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AngularJS: The Bad Bits

When a bright new technology appears, it sometimes fascinates us and makes us think that everything is possible.

As we see it exceeding our expectations in some areas, we start believing that we can use that technology anywhere with relative ease. Past experience has proved otherwise: it's rather a recipe for pain! I am going to talk about my experience as part of the thoughtworks.com team using AngularJS to implement the interactive tech radar.

A bit of context

We have a Ruby, Sinatra and plain JavaScript stack. A bit of background on the project stack can be found in this article written by ThoughtWorker Andy Robinson. One of the guiding principles is that maintainability of a codebase is achieved by minimising the accidental complexity. A corollary of this is that we strive to use libraries rather than frameworks. One concrete example is the choice of Sinatra over Rails mainly because the former, while a framework, is much lighter than the latter.

The interactive tech-radar was implemented in AngularJS. The choice of AngularJS enabled a fast path towards a Minimum Viable Product. It also allowed implementation of a richer client side interaction. The final product was a great improvement from the boring static page full of text we had before.

The war story

The immediate impact was on our build time. Introducing AngularJS increased the test time significantly. Our testing stack (RSpec, CapybaraPhantomJS) was appropriate for the kind of application we were developing: multiple pages served from a web-server with limited (but growing) JavaScript interaction inside a page. AngularJS put us in front of an interesting challenge: how can we test rich single-page apps with JavaScript interactions going across pages? Using an AngularJS specific tool like Protractor would have meant introducing a parallel testing stack with current one. The complexity of maintaining and working in 2 different testing stacks didn’t seem to pay off. We end up using tools that made our testing stack AngularJS-complaint (e.g capybara-angular). This started showing one of the disadvantages of using AngularJS: it does not work well with tools or libraries that are not AngularJS specific.

For the second iteration more features and bug fixes were on the list. As we started playing the stories we felt the burden of the learning curve more heavily. Small stories lasted for days, as we improved our understanding of AngularJS. We anticipated that, but underestimated how much time it would take us. The main reason was the framework nature of AngularJS. As any other framework, it promotes its own peculiar view of the world. In order to get the most of a framework one has to accept and use its way of doing things. Frameworks are wonderful in the sense that they can get you fast to a Minimum Viable Product but you have to pay the price of maintainability and evolution on the long run.

While working with it, we often found out that the only way is the AngularJS way. The use of JS libraries became heavily restricted. More often than not, you can only use a Javascript tool that's part of the its ecosystem. For example a JQuery based library won’t work very well with pages built in AngularJS.  We also found out that doing simple things in JavaScript became hard. One example would be using the DOM onready/onload events (as AngularJS hijacks those events, you can not use them easily). Another example is that google analytics does not work directly with AngularJS. You would have to use AngularJS-specific libraries to make it work (e.g angulartics). Also, AngularJS introduced html in our codebase, as we were using slim for templating purposes. Having a new set of tools meant increasing the accidental complexity in our codebase making maintaining and evolving harder.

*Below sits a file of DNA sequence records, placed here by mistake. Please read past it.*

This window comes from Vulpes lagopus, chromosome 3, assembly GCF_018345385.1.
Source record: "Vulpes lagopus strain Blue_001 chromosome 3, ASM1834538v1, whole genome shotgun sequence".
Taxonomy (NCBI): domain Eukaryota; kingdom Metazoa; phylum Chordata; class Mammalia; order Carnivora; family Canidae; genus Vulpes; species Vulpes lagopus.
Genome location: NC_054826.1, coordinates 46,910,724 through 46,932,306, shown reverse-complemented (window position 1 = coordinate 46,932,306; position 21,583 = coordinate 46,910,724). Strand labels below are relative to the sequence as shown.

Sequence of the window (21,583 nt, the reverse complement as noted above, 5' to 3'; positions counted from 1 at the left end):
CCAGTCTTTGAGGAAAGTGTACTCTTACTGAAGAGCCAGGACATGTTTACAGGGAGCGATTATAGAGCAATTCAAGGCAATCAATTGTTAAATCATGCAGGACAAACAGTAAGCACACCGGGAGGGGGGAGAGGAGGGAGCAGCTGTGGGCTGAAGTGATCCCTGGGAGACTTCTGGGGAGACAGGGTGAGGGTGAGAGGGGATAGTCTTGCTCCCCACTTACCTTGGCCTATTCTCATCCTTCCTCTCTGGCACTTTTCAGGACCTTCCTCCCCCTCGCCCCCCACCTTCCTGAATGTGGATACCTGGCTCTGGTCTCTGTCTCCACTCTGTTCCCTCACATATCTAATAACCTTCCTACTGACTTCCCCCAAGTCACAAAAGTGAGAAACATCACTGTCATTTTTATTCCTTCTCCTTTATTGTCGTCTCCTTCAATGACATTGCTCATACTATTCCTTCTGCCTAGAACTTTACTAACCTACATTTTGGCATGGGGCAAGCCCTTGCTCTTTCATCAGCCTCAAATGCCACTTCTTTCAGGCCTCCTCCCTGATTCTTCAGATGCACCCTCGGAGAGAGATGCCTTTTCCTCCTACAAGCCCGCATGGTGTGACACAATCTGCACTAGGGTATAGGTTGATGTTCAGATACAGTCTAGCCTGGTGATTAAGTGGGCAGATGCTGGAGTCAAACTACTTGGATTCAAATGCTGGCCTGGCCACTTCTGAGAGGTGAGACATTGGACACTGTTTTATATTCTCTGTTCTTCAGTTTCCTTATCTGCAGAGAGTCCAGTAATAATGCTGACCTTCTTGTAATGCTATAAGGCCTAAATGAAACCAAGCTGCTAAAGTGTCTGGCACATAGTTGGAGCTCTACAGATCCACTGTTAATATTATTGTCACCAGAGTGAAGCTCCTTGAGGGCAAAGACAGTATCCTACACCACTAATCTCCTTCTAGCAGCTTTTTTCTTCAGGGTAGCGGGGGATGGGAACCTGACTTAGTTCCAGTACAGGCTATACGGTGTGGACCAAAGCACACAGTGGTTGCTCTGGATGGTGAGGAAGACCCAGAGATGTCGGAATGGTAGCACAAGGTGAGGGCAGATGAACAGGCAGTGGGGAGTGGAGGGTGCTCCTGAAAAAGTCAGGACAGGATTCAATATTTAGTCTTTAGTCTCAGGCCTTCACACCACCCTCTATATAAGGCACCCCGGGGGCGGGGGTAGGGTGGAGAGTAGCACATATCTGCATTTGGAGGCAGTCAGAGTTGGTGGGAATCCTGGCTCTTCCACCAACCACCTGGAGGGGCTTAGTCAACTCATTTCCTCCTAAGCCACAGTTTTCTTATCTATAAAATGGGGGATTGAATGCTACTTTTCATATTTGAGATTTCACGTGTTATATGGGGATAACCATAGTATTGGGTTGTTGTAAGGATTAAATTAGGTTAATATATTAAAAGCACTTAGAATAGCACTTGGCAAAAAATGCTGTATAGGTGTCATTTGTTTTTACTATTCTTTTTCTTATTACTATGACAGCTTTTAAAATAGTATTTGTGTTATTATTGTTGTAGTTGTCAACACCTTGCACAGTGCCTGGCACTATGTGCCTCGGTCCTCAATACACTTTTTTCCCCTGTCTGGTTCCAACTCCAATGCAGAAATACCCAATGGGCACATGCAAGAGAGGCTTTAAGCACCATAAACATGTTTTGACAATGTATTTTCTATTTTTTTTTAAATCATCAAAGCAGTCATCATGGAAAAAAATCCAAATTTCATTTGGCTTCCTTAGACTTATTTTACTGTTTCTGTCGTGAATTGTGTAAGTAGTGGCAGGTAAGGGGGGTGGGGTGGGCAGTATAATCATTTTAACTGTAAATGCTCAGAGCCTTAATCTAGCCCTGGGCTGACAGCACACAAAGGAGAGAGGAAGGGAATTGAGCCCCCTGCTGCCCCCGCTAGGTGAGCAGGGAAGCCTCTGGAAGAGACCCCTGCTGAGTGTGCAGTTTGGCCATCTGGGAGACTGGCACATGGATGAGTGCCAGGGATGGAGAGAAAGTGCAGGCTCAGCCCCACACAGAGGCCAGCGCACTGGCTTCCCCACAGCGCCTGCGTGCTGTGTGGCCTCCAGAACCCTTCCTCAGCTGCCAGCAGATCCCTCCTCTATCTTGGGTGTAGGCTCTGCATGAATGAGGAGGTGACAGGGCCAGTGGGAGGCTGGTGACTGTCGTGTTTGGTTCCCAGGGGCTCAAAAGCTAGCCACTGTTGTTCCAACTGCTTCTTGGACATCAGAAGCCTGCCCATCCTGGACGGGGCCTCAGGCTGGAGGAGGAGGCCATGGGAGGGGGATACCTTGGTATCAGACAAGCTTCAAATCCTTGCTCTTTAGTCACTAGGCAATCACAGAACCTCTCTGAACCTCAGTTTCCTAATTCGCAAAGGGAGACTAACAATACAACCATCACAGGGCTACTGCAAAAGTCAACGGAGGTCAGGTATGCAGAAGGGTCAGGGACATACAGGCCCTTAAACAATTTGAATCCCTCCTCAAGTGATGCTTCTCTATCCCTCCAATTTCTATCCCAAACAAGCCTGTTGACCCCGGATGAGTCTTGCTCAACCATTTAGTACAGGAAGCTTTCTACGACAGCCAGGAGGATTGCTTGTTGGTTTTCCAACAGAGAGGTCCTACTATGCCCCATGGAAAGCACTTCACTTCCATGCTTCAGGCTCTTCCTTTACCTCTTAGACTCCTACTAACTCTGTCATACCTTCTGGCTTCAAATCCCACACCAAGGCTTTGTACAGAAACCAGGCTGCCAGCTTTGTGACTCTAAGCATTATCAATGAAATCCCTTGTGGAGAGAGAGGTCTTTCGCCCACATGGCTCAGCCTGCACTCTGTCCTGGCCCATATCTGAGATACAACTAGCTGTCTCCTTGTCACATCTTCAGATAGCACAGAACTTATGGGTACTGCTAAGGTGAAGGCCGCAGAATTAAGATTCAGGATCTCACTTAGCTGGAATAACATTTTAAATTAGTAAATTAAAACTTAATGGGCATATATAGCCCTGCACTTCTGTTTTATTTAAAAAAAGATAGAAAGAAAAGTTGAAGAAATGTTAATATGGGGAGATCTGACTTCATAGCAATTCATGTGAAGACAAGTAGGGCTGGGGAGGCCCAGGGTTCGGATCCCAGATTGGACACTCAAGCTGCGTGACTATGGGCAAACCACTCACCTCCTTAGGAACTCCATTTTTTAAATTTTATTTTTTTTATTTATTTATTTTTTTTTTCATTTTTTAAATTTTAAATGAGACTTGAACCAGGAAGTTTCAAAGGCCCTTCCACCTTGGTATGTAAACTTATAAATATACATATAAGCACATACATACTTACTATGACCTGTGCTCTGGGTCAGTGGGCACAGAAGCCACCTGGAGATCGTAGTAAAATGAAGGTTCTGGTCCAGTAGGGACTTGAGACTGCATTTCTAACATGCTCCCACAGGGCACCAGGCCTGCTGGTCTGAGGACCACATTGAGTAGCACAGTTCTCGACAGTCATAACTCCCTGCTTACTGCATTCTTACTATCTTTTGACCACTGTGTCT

One of our business requirements is for our site to be available for non-JavaScript users. This meant that we had to duplicate almost all the interactive information we had in the radar (... breaking the DRY principle). All of it in a huge <noscript> tag! Another issue we looked at was the less than ideal Search Engine Optimization performance AngularJS provides. There are solutions out there to make it better (see this StackOverflow question) but they require additional work to be done.

The future

As we are looking forward to the future of the radar we see that next would be i18n. That means implementing an i18n mechanism in JavaScript that would duplicated the current one we have in Ruby. Given the pain we encounter so far we realise that, as the business requirements become more and more complex, we won't be able to cope by developing in AngularJS. At this point it seems that the likely way forward is removing AngularJS and replacing it with pages served from Ruby and plain ol' JavaScript. Even though it seemed like a tremendous task, a short spike showed that, with smart reuse of some existing JavaScript and html code, is a couple of days’ job.

Conclusion

While I assume that all the small problems we encounter have much simpler and elegant solutions, it does not change that fact that AngularJS brought in a lot of accidental complexity without paying the benefits for it. I would gladly take on board the price of using and learning AngularJS if I were developing a single page JavaScript app but I would think twice before I would consider using it for something else.

More opinions

A set of useful tips for developing an AngularJS application can be found in this Insights article by ThoughtWorker Tania Gonzales. Details about a similar experience with AngularJS can be read in this blog post (also see the Hacker News discussion sparked by it). Different opinions can be read here or here. I am very keen to hear other interesting experiences with AngularJS. Please share yours in the comments section.